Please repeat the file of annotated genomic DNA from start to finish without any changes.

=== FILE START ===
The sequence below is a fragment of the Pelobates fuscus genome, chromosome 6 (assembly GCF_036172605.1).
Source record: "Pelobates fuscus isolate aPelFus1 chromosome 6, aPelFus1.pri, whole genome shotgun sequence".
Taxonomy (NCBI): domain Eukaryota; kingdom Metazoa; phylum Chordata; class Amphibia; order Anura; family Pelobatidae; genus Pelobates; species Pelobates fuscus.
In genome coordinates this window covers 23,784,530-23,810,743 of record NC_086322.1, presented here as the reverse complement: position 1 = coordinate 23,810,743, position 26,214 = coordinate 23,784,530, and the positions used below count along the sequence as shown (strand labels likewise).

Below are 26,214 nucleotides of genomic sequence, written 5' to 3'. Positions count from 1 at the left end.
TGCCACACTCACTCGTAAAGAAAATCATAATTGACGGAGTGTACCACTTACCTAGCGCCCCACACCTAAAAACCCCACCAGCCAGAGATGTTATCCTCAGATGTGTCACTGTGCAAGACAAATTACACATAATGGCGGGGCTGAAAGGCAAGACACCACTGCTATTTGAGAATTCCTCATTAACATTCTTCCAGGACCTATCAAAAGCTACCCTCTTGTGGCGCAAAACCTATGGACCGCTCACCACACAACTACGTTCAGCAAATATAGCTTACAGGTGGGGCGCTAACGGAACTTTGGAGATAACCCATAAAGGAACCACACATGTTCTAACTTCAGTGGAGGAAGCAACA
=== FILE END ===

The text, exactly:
The sequence below is a fragment of the Pelobates fuscus genome, chromosome 6 (assembly GCF_036172605.1).
Source record: "Pelobates fuscus isolate aPelFus1 chromosome 6, aPelFus1.pri, whole genome shotgun sequence".
Taxonomy (NCBI): domain Eukaryota; kingdom Metazoa; phylum Chordata; class Amphibia; order Anura; family Pelobatidae; genus Pelobates; species Pelobates fuscus.
In genome coordinates this window covers 23,784,530-23,810,743 of record NC_086322.1, presented here as the reverse complement: position 1 = coordinate 23,810,743, position 26,214 = coordinate 23,784,530, and the positions used below count along the sequence as shown (strand labels likewise).

Below are 26,214 nucleotides of genomic sequence, written 5' to 3'. Positions count from 1 at the left end.
TGCCACACTCACTCGTAAAGAAAATCATAATTGACGGAGTGTACCACTTACCTAGCGCCCCACACCTAAAAACCCCACCAGCCAGAGATGTTATCCTCAGATGTGTCACTGTGCAAGACAAATTACACATAATGGCGGGGCTGAAAGGCAAGACACCACTGCTATTTGAGAATTCCTCATTAACATTCTTCCAGGACCTATCAAAAGCTACCCTCTTGTGGCGCAAAACCTATGGACCGCTCACCACACAACTACGTTCAGCAAATATAGCTTACAGGTGGGGCGCTAACGGAACTTTGGAGATAACCCATAAAGGAACCACACATGTTCTAACTTCAGTGGAGGAAGCAACA